Blackstone's Commentaries: With Notes of Reference to the Constitution and Laws, of the Federal Government of the United States, and of the Commonwealth of Virginia: With an Appendix to Each Volume, Containing Short Tracts Upon Such Subjects as Appeared Necessary to Form a Connecte
The classic exposition of English Common Law at the time of the founding of the American Republic was Commentaries on the Laws of England, by William Blackstone. This work was used as a standard reference and law book by lawyers, judges, and the founding fathers, who incorporated the applicable provisions of it into the U.S. Constitution, especially for the definitions of its terms. However, Blackstone's Commentaries were written for a monarchical system of government, and needed to be adapted to the needs of the new republic. This was first done by St. George Tucker, who taught law and who had Blackstone's Commentaries republished together with his own lecture notes in 1803 in a five-volume set familiarly known as Tucker's Blackstone.
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Page 41 - Commentaries remarks that this law of nature, being coeval with mankind and dictated by God himself, is, of course, superior in obligation to any other. It is binding over all the globe, in all countries and at all times; no human laws are of any validity if contrary to this, and such of them as are valid derive all their force, and all their validity, and all their authority, mediately and immediately, from this original...
Page 130 - Nor does this conclusion by any means suppose a superiority of the judicial to the legislative power. It only supposes that the power of the people is superior to both; and that where the will of the legislature declared in its statutes, stands in opposition to that of the people declared in the constitution, the judges ought to be governed by the latter, rather than the former. They ought to regulate their decisions by the fundamental laws, rather than by those which are not fundamental.
Page 129 - A constitution is in fact, and must be, regarded by the judges, as a fundamental law. It therefore belongs to them to ascertain its meaning as well as the meaning of any particular act proceeding from the legislative body. If there should happen to be an irreconcilable variance between the two, that which has the superior obligation and validity ought, of course, to be preferred; or in other words, the Constitution ought to be preferred to the statute, the intention of the people to the intention...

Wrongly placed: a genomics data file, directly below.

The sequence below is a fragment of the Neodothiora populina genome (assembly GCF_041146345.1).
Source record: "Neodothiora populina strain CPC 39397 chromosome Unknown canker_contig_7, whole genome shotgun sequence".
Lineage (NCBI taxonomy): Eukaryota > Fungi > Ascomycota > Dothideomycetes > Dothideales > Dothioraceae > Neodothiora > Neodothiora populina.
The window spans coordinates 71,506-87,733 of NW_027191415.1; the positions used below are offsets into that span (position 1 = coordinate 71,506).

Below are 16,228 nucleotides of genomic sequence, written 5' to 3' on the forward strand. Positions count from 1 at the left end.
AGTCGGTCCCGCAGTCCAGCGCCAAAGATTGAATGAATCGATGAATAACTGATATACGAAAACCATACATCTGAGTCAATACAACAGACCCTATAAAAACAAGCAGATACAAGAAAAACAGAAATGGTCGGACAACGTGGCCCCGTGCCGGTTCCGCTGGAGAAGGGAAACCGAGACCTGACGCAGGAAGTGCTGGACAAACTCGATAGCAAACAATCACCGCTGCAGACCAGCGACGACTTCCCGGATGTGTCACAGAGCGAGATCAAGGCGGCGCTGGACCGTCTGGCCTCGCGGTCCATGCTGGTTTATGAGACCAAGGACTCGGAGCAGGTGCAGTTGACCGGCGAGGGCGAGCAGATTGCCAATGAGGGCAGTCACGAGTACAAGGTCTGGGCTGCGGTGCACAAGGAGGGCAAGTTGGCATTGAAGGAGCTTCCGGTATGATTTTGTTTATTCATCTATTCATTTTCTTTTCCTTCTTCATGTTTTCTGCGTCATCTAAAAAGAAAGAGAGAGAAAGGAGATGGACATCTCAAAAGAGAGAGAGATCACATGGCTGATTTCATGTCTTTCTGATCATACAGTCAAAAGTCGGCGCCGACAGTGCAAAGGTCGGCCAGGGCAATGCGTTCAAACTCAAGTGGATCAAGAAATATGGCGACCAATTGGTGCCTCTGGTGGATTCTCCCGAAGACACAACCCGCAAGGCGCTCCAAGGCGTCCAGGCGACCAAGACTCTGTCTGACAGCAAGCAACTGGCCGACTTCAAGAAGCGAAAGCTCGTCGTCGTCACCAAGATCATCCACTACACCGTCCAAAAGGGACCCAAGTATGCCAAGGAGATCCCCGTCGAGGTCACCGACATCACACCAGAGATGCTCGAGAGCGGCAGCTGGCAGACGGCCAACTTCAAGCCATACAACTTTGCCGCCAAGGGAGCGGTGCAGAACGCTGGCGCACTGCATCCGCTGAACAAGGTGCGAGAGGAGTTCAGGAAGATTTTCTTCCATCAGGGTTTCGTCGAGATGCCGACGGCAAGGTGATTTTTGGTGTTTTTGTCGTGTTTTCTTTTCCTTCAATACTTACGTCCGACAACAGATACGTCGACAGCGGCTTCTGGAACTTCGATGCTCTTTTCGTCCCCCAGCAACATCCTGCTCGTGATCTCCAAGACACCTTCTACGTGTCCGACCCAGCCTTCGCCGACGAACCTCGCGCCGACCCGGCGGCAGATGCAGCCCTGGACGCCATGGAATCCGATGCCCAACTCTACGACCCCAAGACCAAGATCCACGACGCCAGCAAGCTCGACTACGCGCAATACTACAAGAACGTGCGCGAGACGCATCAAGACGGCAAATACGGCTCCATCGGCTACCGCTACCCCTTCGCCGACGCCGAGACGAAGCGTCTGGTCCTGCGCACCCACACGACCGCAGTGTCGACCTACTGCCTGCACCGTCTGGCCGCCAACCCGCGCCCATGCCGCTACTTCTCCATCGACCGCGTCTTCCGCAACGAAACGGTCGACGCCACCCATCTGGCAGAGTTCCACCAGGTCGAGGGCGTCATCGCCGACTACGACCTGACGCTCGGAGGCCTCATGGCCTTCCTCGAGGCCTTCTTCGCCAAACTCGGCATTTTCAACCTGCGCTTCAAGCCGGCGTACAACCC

Page 162 - That elections of members to serve as representatives of the people, in assembly, ought to be free; and that all men, having sufficient evidence of permanent common interest with, and attachment to, the community, have the right of suffrage, and cannot be taxed or deprived of their property for public uses without their own consent, or that of their representatives so elected, nor bound by any law to which they have not, in like manner, assented, for the public good.
Page 165 - ... delegate ; and the delegates of a state or any of them, at his or their request, shall be furnished with a transcript of the said journal, except such...
Page 167 - In all cases affecting ambassadors, other public ministers, and consuls, and those in which a state shall be a party, the supreme court shall have original jurisdiction. In all other cases before mentioned, the supreme court shall have appellate jurisdiction, both as to law and fact, with such exceptions and under such regulations as the Congress shall make.
Page 69 - No state without the Consent of the united states in congress assembled, shall send any embassy to, or receive any embassy from, or enter into any conference, agreement, alliance or treaty with any King prince or state...
Page 128 - The complete independence of the courts of justice is peculiarly essential in a limited Constitution. By a limited Constitution I understand one which contains certain specified exceptions to the legislative authority; such, for instance, as that it shall pass no bills of attainder, no ex post facto laws, and the like.